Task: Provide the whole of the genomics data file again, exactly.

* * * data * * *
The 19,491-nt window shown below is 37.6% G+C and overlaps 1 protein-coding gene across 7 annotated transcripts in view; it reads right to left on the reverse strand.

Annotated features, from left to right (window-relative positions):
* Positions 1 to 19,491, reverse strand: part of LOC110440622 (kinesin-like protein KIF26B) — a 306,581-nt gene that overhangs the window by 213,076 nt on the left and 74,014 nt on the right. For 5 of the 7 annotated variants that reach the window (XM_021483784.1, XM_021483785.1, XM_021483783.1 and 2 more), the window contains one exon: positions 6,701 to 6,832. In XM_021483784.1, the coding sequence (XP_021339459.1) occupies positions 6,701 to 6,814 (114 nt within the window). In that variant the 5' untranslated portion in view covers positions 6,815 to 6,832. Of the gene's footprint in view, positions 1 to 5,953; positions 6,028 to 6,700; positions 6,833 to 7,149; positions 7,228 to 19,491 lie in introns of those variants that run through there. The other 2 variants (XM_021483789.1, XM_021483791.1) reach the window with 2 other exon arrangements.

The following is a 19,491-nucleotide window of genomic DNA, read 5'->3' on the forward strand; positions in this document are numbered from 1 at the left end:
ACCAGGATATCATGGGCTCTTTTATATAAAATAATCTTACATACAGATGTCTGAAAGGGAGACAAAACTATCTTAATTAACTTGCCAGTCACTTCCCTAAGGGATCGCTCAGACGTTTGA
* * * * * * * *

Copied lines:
The 19,491-nt window shown below is 37.6% G+C and overlaps 1 protein-coding gene across 7 annotated transcripts in view; it reads right to left on the reverse strand.

Annotated features, from left to right (window-relative positions):
* Positions 1 to 19,491, reverse strand: part of LOC110440622 (kinesin-like protein KIF26B) — a 306,581-nt gene that overhangs the window by 213,076 nt on the left and 74,014 nt on the right. For 5 of the 7 annotated variants that reach the window (XM_021483784.1, XM_021483785.1, XM_021483783.1 and 2 more), the window contains one exon: positions 6,701 to 6,832. In XM_021483784.1, the coding sequence (XP_021339459.1) occupies positions 6,701 to 6,814 (114 nt within the window). In that variant the 5' untranslated portion in view covers positions 6,815 to 6,832. Of the gene's footprint in view, positions 1 to 5,953; positions 6,028 to 6,700; positions 6,833 to 7,149; positions 7,228 to 19,491 lie in introns of those variants that run through there. The other 2 variants (XM_021483789.1, XM_021483791.1) reach the window with 2 other exon arrangements.

The following is a 19,491-nucleotide window of genomic DNA, read 5'->3' on the forward strand; positions in this document are numbered from 1 at the left end:
ACCAGGATATCATGGGCTCTTTTATATAAAATAATCTTACATACAGATGTCTGAAAGGGAGACAAAACTATCTTAATTAACTTGCCAGTCACTTCCCTAAGGGATCGCTCAGACGTTTGA